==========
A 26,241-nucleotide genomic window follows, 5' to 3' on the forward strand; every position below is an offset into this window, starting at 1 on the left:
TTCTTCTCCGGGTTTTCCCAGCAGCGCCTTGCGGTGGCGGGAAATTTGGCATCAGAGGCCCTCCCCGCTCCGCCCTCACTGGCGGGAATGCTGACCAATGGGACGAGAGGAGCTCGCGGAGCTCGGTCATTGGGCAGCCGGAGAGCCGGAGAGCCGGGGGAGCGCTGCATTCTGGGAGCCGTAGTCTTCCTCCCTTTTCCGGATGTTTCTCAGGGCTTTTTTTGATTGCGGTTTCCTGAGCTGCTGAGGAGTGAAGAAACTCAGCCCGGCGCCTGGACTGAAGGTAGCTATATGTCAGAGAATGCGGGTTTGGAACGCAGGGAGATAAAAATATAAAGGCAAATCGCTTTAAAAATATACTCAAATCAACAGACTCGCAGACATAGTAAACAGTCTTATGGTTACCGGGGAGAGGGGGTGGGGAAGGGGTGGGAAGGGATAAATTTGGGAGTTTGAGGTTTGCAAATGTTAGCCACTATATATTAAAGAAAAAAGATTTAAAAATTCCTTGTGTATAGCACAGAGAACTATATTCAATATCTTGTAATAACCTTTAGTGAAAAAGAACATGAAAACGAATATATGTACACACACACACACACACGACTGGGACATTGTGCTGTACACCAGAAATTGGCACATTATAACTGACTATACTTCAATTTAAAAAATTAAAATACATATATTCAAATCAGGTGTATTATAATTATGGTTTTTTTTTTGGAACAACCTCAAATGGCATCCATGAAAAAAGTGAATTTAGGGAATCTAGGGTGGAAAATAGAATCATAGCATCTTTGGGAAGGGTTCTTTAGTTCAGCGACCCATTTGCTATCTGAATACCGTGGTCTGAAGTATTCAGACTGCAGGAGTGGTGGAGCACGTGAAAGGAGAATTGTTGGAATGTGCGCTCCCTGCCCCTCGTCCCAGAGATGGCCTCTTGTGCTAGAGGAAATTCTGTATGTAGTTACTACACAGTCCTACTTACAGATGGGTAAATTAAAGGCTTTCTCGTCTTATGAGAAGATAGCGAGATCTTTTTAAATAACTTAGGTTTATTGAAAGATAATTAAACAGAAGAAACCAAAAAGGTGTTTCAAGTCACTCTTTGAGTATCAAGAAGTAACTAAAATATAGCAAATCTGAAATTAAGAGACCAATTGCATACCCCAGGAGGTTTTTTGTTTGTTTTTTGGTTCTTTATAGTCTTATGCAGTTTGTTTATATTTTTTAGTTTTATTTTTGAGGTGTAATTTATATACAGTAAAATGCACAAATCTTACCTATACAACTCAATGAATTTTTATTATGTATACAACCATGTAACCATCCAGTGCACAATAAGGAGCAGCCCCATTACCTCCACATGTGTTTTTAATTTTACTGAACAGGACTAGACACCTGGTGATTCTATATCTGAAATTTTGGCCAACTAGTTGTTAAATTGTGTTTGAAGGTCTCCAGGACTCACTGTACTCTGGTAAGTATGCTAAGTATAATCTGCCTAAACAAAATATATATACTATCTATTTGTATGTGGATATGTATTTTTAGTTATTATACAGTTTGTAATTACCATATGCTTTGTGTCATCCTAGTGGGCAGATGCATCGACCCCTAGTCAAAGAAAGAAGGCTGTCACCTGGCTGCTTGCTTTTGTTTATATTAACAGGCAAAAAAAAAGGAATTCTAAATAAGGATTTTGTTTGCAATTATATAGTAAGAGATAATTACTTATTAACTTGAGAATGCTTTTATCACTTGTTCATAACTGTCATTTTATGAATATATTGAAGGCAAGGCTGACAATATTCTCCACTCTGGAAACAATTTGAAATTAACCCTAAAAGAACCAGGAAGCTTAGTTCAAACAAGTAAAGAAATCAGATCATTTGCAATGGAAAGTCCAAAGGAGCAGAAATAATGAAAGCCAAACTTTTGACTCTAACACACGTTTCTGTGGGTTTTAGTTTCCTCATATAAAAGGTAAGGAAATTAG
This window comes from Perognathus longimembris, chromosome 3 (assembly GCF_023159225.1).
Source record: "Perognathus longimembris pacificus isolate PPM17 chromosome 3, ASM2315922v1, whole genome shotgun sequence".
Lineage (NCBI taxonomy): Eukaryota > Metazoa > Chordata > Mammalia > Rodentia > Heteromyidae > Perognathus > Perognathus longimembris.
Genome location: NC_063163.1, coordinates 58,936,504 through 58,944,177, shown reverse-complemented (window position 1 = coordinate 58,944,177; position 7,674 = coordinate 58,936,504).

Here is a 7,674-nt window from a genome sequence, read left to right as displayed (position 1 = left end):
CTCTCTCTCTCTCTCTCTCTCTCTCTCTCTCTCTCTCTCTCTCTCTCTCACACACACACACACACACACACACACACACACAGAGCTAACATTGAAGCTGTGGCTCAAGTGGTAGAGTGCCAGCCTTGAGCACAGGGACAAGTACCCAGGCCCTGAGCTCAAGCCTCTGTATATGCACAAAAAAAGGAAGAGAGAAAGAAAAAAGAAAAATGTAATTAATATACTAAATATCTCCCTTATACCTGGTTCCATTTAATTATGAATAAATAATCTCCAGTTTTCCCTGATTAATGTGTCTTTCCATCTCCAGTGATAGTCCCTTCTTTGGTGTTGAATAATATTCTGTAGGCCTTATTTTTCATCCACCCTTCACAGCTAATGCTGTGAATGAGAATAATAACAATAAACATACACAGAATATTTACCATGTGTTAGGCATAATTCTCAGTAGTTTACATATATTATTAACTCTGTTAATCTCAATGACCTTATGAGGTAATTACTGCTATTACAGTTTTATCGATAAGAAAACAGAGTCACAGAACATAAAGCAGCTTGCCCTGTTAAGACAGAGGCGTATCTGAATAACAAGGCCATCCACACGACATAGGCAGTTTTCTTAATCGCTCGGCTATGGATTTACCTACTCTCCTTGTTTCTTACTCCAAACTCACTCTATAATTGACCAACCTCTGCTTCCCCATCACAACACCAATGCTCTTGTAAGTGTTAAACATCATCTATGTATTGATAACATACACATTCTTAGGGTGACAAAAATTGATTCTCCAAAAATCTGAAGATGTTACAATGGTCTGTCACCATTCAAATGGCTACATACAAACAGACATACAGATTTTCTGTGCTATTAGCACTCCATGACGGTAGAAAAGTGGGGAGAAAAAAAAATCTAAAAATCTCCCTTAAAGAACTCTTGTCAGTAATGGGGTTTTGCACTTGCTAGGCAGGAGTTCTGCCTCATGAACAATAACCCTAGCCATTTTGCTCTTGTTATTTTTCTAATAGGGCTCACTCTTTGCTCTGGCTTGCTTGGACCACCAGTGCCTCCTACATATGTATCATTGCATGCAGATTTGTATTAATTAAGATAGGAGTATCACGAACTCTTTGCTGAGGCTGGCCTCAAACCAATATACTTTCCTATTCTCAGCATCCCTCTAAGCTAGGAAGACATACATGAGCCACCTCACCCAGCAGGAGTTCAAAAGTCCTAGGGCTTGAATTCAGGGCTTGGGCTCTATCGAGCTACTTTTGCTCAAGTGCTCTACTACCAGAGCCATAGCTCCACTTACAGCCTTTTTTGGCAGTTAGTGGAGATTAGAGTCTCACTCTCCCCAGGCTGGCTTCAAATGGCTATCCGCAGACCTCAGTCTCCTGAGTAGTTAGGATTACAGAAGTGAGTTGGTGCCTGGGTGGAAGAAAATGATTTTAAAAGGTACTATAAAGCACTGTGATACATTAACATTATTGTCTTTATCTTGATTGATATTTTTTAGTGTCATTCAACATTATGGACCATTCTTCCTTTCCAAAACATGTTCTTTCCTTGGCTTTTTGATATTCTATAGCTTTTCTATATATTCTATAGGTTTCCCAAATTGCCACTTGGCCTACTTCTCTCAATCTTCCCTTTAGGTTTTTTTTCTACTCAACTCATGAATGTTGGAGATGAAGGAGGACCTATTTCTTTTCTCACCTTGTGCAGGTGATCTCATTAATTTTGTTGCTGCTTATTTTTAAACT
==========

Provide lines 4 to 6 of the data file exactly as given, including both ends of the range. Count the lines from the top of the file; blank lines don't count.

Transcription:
Source record: "Perognathus longimembris pacificus isolate PPM17 chromosome 3, ASM2315922v1, whole genome shotgun sequence".
Lineage (NCBI taxonomy): Eukaryota > Metazoa > Chordata > Mammalia > Rodentia > Heteromyidae > Perognathus > Perognathus longimembris.
Genome location: NC_063163.1, coordinates 58,936,504 through 58,944,177, shown reverse-complemented (window position 1 = coordinate 58,944,177; position 7,674 = coordinate 58,936,504).